A student in our youngest group (we’ll call him Austin) has been engaged since day 1. Sometimes Austin wanders, sometimes he is a little despondent and at times he has acted out, but his intention has always been clear — he wants to learn, even when that process is challenging. Today Austin was full of beans – unable to stand still, incredibly verbal and just a little hyper. In spite of this, he was engaged more than he has ever been in the classroom. The excess energy and noise was not problematic because, though untamed, it was allowing him to engage in the work and demonstrate knowledge in a new way. Kelsey and I worked with it, acknowledging that though the behavior will eventually need corrected, it was better to celebrate the positive improvement in his work. The skills can’t coalesce all at once and that’s OK! It strikes me just writing this that this is a lesson I need to teach myself in my own professional and creative endeavors – thanks Austin!
 
Next up: Corey. Corey is incredibly sensitive. The slightest sense of negativity or disappointment from a teacher will send him spiraling – he huffs, he needs to leave the room, he cries and he shuts down. But I think it is born of a pressure that I have noticed in many of our students — a need to impress, to embrace this new opportunity and to succeed, with positive reinforcement, in every moment. I can relate to this. An over-achiever from a very young age, the most potent moments of my young life, even now, are the ones where it feels like I am on the brink of letting someone down that I respect. For me, it is important to just keep Corey involved, to take his answers even when they are incorrect, and to listen to him offering correction, redirection and opportunity where possible. Corey is an active learner, and so when he is left to sideline, or his behavior is treated as “bad” or “disruptive”, he recedes and regresses. The arts classes at RYSA allow us the time and space to celebrate these differently able learners and engage them in ways the traditional classroom may not.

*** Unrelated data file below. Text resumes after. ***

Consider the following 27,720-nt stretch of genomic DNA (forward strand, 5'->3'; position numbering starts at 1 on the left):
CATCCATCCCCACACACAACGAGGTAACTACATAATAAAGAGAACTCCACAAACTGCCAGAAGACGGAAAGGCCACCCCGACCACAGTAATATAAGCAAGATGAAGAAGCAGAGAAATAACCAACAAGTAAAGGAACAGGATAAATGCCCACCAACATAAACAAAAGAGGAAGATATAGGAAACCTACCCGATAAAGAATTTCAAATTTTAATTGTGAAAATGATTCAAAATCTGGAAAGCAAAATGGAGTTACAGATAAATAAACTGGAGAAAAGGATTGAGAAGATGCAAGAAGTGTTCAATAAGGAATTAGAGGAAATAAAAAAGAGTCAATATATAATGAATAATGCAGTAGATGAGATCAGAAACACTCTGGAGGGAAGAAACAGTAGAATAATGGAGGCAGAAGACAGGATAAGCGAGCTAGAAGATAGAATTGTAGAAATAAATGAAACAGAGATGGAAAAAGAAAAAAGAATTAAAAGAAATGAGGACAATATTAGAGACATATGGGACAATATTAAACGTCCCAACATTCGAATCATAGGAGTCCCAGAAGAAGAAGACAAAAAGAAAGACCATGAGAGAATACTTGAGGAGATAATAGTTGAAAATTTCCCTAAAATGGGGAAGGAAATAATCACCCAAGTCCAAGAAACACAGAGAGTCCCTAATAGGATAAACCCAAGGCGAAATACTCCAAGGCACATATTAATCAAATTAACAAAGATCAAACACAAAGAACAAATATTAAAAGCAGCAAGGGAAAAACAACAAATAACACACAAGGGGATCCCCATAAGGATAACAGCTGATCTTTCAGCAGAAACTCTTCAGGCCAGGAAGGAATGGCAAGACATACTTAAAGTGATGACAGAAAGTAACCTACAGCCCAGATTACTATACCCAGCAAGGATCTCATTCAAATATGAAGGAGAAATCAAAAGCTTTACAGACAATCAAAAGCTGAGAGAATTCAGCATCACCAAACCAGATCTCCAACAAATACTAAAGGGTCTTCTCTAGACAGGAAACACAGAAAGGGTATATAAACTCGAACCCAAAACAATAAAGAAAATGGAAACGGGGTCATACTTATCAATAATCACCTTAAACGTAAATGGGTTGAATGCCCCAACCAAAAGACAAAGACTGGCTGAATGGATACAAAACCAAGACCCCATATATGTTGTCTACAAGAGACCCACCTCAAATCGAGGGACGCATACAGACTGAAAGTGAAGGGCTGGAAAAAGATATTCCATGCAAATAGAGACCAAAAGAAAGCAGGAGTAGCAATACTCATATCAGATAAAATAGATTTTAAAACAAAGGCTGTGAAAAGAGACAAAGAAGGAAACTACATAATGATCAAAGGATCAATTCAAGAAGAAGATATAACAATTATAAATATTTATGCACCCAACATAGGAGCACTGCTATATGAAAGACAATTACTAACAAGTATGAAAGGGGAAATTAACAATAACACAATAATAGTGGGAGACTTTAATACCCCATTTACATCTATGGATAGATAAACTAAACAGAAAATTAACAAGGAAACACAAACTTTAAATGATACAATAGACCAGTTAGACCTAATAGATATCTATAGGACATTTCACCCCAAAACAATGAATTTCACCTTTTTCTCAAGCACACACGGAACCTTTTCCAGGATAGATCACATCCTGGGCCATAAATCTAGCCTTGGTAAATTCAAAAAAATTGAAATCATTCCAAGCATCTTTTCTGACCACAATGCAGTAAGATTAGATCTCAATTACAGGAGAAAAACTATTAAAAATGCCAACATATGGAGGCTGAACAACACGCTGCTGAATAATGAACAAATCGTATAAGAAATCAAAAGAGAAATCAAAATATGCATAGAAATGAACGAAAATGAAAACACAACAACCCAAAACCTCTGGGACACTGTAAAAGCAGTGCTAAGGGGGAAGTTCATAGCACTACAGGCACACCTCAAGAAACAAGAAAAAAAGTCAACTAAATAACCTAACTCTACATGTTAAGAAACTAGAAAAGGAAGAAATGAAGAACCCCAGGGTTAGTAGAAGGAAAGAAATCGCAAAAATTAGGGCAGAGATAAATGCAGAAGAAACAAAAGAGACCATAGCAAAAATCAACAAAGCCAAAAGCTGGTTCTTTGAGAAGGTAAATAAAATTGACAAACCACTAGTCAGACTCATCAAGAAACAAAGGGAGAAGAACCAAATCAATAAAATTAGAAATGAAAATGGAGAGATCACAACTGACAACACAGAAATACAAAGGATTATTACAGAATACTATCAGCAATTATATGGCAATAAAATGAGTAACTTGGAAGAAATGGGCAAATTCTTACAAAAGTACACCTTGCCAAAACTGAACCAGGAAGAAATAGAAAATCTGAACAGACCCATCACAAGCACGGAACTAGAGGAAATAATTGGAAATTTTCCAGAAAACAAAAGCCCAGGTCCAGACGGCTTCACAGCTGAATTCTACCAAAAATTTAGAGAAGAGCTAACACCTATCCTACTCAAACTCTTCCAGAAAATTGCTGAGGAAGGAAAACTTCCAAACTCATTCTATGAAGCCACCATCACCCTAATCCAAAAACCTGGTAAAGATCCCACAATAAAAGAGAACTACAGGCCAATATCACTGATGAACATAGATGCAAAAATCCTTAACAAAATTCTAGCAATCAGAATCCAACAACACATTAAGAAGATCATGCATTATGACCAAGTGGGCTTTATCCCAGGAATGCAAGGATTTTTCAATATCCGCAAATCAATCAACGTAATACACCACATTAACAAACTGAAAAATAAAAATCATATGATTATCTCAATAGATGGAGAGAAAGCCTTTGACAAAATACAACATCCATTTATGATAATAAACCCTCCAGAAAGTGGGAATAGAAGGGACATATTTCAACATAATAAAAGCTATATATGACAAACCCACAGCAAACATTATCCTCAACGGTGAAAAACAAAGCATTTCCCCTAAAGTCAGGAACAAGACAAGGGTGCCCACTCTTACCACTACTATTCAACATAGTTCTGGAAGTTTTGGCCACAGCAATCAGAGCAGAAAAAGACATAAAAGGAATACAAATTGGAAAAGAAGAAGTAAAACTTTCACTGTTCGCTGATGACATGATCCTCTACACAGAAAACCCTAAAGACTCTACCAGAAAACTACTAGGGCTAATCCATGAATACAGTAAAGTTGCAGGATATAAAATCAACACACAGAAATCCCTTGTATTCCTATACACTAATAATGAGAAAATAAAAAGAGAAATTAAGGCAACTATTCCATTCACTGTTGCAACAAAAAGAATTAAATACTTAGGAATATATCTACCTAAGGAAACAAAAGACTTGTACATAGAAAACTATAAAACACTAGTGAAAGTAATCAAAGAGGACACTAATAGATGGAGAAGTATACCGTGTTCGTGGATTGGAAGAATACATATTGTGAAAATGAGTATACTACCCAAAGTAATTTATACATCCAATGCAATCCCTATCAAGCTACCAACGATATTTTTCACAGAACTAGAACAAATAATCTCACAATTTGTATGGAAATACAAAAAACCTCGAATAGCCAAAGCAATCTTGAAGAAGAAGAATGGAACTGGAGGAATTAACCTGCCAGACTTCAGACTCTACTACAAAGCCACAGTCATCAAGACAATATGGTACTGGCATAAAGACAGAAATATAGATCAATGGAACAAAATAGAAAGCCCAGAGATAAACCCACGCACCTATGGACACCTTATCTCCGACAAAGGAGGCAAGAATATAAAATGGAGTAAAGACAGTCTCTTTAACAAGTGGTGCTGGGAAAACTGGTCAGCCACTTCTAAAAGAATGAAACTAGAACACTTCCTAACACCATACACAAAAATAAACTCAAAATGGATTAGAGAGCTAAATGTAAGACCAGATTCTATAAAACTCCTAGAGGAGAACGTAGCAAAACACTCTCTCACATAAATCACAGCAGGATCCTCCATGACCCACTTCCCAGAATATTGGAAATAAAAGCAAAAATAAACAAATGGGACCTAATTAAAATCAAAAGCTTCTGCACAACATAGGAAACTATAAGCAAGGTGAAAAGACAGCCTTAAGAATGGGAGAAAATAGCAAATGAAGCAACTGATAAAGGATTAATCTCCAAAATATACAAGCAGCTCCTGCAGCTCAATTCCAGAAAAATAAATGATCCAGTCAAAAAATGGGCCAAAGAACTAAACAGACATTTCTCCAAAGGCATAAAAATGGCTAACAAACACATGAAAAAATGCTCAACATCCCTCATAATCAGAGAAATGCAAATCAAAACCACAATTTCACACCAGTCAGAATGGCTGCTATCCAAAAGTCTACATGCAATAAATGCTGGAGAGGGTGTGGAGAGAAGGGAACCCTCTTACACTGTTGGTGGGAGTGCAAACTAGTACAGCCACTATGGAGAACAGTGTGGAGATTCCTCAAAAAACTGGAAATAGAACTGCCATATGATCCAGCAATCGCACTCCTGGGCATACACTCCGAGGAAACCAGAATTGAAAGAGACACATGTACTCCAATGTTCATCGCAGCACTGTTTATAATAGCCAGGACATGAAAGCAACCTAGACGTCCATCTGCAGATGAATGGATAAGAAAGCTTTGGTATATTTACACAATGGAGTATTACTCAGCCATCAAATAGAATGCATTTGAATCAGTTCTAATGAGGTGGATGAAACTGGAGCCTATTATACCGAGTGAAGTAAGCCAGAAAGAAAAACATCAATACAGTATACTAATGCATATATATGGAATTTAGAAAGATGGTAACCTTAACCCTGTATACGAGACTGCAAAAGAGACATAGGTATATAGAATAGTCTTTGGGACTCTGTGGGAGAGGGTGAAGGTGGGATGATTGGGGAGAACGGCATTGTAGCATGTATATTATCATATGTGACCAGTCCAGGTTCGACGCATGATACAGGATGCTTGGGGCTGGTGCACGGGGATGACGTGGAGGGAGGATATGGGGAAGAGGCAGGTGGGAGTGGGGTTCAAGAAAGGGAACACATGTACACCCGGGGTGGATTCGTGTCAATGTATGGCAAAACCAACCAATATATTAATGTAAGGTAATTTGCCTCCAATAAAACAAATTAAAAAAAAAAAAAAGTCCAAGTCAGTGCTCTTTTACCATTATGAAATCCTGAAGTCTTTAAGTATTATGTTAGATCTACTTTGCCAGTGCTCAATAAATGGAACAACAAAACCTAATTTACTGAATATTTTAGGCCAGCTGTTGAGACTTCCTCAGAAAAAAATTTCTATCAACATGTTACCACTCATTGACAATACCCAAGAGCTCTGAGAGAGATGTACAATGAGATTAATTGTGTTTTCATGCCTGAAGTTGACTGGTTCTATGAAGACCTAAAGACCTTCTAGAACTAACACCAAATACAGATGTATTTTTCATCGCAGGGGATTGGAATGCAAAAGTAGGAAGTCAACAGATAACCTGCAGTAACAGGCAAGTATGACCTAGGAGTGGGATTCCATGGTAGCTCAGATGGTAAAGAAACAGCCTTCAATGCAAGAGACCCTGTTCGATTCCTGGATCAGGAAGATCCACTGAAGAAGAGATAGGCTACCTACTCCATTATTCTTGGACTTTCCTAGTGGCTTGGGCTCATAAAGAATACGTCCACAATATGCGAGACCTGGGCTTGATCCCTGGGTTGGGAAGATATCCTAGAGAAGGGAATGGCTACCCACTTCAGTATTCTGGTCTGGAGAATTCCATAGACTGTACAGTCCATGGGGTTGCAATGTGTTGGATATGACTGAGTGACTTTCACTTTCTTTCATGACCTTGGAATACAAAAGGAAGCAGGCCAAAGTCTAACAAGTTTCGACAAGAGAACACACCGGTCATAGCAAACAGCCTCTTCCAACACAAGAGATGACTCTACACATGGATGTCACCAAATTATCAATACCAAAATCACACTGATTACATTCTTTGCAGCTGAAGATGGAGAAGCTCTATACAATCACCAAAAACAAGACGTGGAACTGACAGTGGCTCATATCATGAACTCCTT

Finally, there’s Bethany. Bethany started class today with a statement not dissimilar to, “This class is rubbish!” If an adult spoke to me with this apathy, I’d likely walk the other way, but in the classroom with young students, its an invitation to engage more carefully with that student’s experience. What is this a reaction to? And how can I, the teacher, or leader in this environment, guide this student towards success, achievement and growth that will alter that negative response? I let her know how that made me feel, and asked the entire class to engage in one particular value of the RYSA program — respect. As soon as Bethany sat down today, I verbally narrated all of her positive behaviors, making clear that her successes were not going unnoticed. I respected her adherence to the classroom code of conduct, and in turn, she respected the work we were doing. She participated thoughtfully, and though she might not admit it herself, she even cracked a smile and enjoyed herself! This small interaction reminded me that it is much easier to engage with students with positive attitudes, but that good behavior + work can be culled from any student and it is the teacher’s duty to find a way to activate this kind of positive teacher-student relationship, even when resistance is offered.